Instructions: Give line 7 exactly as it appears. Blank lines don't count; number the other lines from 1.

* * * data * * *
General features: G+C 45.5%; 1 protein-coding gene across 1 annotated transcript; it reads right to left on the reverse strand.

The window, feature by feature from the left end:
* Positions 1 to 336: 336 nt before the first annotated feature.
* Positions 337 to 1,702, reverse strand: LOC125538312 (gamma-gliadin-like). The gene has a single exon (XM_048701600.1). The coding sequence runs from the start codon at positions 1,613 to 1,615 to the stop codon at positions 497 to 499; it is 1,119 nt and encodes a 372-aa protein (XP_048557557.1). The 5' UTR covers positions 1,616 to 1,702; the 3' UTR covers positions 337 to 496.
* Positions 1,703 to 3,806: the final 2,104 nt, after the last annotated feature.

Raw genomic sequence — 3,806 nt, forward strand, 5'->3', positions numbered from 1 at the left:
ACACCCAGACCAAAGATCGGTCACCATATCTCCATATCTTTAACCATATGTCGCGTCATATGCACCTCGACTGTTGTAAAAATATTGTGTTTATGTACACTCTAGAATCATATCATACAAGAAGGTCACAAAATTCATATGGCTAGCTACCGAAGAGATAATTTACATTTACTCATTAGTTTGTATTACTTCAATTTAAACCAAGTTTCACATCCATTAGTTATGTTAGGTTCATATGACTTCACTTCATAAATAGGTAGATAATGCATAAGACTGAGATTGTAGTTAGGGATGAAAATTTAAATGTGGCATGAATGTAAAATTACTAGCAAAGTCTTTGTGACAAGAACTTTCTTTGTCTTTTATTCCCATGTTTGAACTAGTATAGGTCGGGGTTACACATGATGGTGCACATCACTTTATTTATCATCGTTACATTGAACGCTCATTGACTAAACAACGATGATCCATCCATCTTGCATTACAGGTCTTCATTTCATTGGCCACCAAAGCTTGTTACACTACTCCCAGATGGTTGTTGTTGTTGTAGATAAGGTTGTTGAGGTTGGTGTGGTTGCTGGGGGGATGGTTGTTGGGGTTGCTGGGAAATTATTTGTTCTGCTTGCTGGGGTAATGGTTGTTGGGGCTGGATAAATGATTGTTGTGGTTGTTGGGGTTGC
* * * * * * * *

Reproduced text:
ACACCCAGACCAAAGATCGGTCACCATATCTCCATATCTTTAACCATATGTCGCGTCATATGCACCTCGACTGTTGTAAAAATATTGTGTTTATGTACACTCTAGAATCATATCATACAAGAAGGTCACAAAATTCATATGGCTAGCTACCGAAGAGATAATTTACATTTACTCATTAGTTTGTATTACTTCAATTTAAACCAAGTTTCACATCCATTAGTTATGTTAGGTTCATATGACTTCACTTCATAAATAGGTAGATAATGCATAAGACTGAGATTGTAGTTAGGGATGAAAATTTAAATGTGGCATGAATGTAAAATTACTAGCAAAGTCTTTGTGACAAGAACTTTCTTTGTCTTTTATTCCCATGTTTGAACTAGTATAGGTCGGGGTTACACATGATGGTGCACATCACTTTATTTATCATCGTTACATTGAACGCTCATTGACTAAACAACGATGATCCATCCATCTTGCATTACAGGTCTTCATTTCATTGGCCACCAAAGCTTGTTACACTACTCCCAGATGGTTGTTGTTGTTGTAGATAAGGTTGTTGAGGTTGGTGTGGTTGCTGGGGGGATGGTTGTTGGGGTTGCTGGGAAATTATTTGTTCTGCTTGCTGGGGTAATGGTTGTTGGGGCTGGATAAATGATTGTTGTGGTTGTTGGGGTTGC